If someone had asked me in 1995 how Germany’s attempt to reduce its wages (or increase them less compared to productivity growth) within the framework of the European Monetary Union, would have worked, the answer would have been very simple. I would have said that if the other nations were to accept German wage dumping without countermeasures or even increase their wages more than would be justified by their respective productivity, Germany would undoubtedly experience an export boom and exceptionally good economic development. I would also have said, however, that such a policy would bear the seeds of the destruction of European Monetary Union and would have catastrophic consequences for Germany in the longer term.
To adequately evaluate Hartz IV, it must be viewed in the overall constellation that existed in Germany and Europe at the time of wage determination. Hartz IV was only the last element of a policy aimed at pushing wage development below the level that corresponds to what we call the golden wage rule, i.e. the increase resulting from the productivity trend plus the politically set target inflation rate. Hartz IV has considerably weakened the bargaining power of trade unions because the willingness of workers to support receiving higher wages is diminished by the threat of quickly falling to the level of social welfare in the event of unemployment. The individual employee simply accepts that his fight for higher wages can very quickly end in personal disaster.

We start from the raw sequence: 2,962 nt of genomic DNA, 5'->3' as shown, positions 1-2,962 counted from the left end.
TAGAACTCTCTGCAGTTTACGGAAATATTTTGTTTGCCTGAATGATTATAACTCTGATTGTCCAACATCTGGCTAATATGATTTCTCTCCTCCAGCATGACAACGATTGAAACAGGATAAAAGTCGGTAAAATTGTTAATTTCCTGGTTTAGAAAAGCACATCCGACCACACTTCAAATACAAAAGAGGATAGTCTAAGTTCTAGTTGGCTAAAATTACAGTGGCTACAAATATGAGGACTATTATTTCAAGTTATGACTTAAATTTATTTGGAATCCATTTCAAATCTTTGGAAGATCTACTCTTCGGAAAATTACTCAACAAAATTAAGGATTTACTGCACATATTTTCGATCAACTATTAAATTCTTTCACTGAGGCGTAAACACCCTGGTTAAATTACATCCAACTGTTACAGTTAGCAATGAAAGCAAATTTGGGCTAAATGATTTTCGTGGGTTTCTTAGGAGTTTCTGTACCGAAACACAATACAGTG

The consequences of the “Agenda 2010”
The core problem in the scientific investigation of the labour market reforms implemented by Social Democrat- Green coalition after 2000 lies in the one-sided orientation of the economy. Many economists in Germany have adopted a simple argumentation with which they have defended German policy since the beginning of monetary union: If, as in Germany with the help of Agenda 2010 (a series of neo-liberal reforms planned and executed by the Social Democrat – Green coalition at that time, which aimed to reform the German welfare system and labour relations), a (relative) reduction in wages (compared to wages in other nations) could be achieved and after twenty years of more employment, less unemployment, and a strong position in Europe, this German policy must simply have been the right one.
This simple narrative seems to justify Agenda 2010 over and over again, and the German media are uncritically following it. In the SPD, at least some in the new leadership have understood that serious mistakes in the agenda urgently need to be corrected. But they are oblivious of the decisive European dimension as well. In combination with Merkel’s conservative Christian Union parties, which are the biggest fans of Agenda 2010, it is unlikely that there will be even a single voice of weight in the federal cabinet that would be able to really come to terms with history.